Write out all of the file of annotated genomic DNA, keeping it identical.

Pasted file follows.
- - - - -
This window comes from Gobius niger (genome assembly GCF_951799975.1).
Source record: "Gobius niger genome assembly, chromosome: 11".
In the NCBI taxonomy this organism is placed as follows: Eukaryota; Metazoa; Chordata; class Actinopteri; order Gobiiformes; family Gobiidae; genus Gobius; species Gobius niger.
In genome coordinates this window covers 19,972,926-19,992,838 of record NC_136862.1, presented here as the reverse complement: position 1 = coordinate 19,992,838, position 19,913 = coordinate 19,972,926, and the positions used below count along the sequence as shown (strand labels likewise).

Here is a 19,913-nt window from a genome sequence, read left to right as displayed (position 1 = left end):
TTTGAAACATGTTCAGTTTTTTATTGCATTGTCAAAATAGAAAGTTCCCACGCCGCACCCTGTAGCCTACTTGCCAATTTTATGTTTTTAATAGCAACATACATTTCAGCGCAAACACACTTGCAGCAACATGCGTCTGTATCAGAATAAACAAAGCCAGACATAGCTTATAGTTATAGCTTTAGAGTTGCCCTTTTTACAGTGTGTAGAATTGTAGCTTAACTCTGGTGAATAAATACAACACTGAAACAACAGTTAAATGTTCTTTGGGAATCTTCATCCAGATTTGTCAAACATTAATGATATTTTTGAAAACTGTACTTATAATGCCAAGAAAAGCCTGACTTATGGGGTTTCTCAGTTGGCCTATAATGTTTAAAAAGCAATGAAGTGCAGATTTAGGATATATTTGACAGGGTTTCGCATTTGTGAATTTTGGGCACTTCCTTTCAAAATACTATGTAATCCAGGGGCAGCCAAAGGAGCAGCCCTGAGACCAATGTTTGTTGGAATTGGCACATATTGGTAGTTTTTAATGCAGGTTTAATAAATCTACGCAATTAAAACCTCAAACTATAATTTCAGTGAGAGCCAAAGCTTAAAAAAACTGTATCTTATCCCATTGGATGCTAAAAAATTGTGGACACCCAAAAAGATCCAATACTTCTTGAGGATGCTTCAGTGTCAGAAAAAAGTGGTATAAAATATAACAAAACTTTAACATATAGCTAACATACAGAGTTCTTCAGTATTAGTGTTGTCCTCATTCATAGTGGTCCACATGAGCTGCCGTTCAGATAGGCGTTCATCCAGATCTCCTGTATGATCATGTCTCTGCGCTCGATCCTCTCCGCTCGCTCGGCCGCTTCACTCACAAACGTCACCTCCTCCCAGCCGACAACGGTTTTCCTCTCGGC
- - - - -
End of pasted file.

This window comes from Gobius niger (genome assembly GCF_951799975.1).
Source record: "Gobius niger genome assembly, chromosome: 11".
In the NCBI taxonomy this organism is placed as follows: Eukaryota; Metazoa; Chordata; class Actinopteri; order Gobiiformes; family Gobiidae; genus Gobius; species Gobius niger.
In genome coordinates this window covers 19,972,926-19,992,838 of record NC_136862.1, presented here as the reverse complement: position 1 = coordinate 19,992,838, position 19,913 = coordinate 19,972,926, and the positions used below count along the sequence as shown (strand labels likewise).

Here is a 19,913-nt window from a genome sequence, read left to right as displayed (position 1 = left end):
TTTGAAACATGTTCAGTTTTTTATTGCATTGTCAAAATAGAAAGTTCCCACGCCGCACCCTGTAGCCTACTTGCCAATTTTATGTTTTTAATAGCAACATACATTTCAGCGCAAACACACTTGCAGCAACATGCGTCTGTATCAGAATAAACAAAGCCAGACATAGCTTATAGTTATAGCTTTAGAGTTGCCCTTTTTACAGTGTGTAGAATTGTAGCTTAACTCTGGTGAATAAATACAACACTGAAACAACAGTTAAATGTTCTTTGGGAATCTTCATCCAGATTTGTCAAACATTAATGATATTTTTGAAAACTGTACTTATAATGCCAAGAAAAGCCTGACTTATGGGGTTTCTCAGTTGGCCTATAATGTTTAAAAAGCAATGAAGTGCAGATTTAGGATATATTTGACAGGGTTTCGCATTTGTGAATTTTGGGCACTTCCTTTCAAAATACTATGTAATCCAGGGGCAGCCAAAGGAGCAGCCCTGAGACCAATGTTTGTTGGAATTGGCACATATTGGTAGTTTTTAATGCAGGTTTAATAAATCTACGCAATTAAAACCTCAAACTATAATTTCAGTGAGAGCCAAAGCTTAAAAAAACTGTATCTTATCCCATTGGATGCTAAAAAATTGTGGACACCCAAAAAGATCCAATACTTCTTGAGGATGCTTCAGTGTCAGAAAAAAGTGGTATAAAATATAACAAAACTTTAACATATAGCTAACATACAGAGTTCTTCAGTATTAGTGTTGTCCTCATTCATAGTGGTCCACATGAGCTGCCGTTCAGATAGGCGTTCATCCAGATCTCCTGTATGATCATGTCTCTGCGCTCGATCCTCTCCGCTCGCTCGGCCGCTTCACTCACAAACGTCACCTCCTCCCAGCCGACAACGGTTTTCCTCTCGGC